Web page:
Letters to the Editor

Monday, 18 June 2012

Liberals concerned for seasonal workers in NB

FREDERICTON – Opposition Labour critic Chris Collins (photo left) is worried about the ramifications of Bill C-38, passed in parliament after a marathon session in Ottawa late last week.

Bill C-38 includes reforms to the Employment Insurance program that could have a devastating impact on New Brunswick’s seasonal industries.

The Opposition Liberals urged the Alward government throughout the legislative session to discuss the issue with the Prime Minister on issues that matter to New Brunswickers – including EI reform.

Collins, Moncton East MLA Chris Collins and critic for Post-Secondary Education, Training, and Labour is disappointed that Premier Alward refused to speak out against Harper during the EI debate. “Other premiers spoke out. But our premier has showed time and again he is reluctant to stand up to the Conservatives in Ottawa.”

Collins notes that it isn’t just traditional industries that will be affected by EI reform. Workers in the fisheries, agriculture, and forestry sectors are immediately thought of when reforms are discussed. Several other workers will be affected, however. “Think about teachers without full-time positions, TA’s, bus drivers, or any other staff in the school system. If they don’t have contracts, they don’t get paid in the summer. EI reform will hurt them too.”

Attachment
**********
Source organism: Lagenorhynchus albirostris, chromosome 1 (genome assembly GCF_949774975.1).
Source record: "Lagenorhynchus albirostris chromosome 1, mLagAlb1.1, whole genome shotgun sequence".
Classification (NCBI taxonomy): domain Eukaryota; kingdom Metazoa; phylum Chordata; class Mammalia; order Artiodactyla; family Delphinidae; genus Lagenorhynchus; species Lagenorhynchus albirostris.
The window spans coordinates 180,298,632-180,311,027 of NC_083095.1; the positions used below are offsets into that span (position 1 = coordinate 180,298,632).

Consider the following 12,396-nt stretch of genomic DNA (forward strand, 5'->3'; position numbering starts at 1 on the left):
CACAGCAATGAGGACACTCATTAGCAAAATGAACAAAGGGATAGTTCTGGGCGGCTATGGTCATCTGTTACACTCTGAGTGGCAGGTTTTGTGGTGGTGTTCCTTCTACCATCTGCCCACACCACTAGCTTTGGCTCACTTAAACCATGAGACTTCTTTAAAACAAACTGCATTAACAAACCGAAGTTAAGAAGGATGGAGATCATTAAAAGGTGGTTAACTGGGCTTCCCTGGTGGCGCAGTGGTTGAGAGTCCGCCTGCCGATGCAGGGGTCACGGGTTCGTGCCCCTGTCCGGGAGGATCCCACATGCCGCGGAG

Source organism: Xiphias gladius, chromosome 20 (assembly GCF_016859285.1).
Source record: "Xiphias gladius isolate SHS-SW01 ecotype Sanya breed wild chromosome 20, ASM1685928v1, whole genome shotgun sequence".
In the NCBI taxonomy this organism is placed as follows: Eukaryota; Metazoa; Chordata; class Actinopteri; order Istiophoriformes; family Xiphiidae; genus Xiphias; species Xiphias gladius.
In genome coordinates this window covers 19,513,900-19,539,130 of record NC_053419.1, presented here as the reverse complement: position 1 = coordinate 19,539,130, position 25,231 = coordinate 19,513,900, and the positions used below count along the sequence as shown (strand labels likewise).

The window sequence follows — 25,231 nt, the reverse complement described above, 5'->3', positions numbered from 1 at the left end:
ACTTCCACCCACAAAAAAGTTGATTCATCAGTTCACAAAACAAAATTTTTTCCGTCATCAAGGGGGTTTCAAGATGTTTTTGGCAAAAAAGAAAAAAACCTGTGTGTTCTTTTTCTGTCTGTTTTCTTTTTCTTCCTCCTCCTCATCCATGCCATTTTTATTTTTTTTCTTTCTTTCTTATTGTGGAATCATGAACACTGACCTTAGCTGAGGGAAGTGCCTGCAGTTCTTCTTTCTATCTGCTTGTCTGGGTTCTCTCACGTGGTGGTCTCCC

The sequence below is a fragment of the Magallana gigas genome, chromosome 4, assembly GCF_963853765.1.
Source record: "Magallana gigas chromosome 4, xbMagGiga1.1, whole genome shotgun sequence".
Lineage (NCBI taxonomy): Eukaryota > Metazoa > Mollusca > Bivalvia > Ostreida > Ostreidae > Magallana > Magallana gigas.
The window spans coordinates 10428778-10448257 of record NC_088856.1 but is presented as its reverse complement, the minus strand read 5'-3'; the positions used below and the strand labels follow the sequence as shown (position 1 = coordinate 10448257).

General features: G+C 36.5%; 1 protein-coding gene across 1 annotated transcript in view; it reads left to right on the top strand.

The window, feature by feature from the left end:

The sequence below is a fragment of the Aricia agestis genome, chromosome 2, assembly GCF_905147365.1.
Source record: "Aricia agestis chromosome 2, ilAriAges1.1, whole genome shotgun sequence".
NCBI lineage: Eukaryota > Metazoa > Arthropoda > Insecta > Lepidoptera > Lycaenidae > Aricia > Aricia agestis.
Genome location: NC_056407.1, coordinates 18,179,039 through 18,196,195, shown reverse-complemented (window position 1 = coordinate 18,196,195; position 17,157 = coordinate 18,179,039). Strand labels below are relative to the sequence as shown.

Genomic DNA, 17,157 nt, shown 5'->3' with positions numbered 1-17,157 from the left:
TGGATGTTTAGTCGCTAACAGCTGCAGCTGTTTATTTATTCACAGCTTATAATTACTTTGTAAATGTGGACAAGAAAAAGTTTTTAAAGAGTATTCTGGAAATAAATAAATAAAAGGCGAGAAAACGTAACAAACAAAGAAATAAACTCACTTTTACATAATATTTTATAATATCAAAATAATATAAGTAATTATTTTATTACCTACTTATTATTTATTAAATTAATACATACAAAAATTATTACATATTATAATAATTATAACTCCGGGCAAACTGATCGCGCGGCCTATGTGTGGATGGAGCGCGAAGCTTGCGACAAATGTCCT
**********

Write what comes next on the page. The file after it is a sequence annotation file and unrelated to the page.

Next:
Collins also notes how difficult EI reform will be on tourism in the province. “Yes, we have winter tourism, and have worked to grow that industry. But people mainly travel in spring, summer, and fall. It is difficult for workers living in tourist destinations to find alternate work in the downtime.”

Collins’ first concern is for seasonal workers. Like others, however, he knows these changes will negatively affect business owners as well. “First, the government will ask employees to drive an hour to find work in their down time. With the high price of gas, that has a cost,  and that’s if people have reliable transportation in the first place. Eventually they are going to move. We will be lucky if they stay in the province, but they are more likely to head West.”

With an out-migration of seasonal workers, businesses will struggle to survive. The Opposition Liberals worry that businesses in the province will close shop if the workers aren’t available.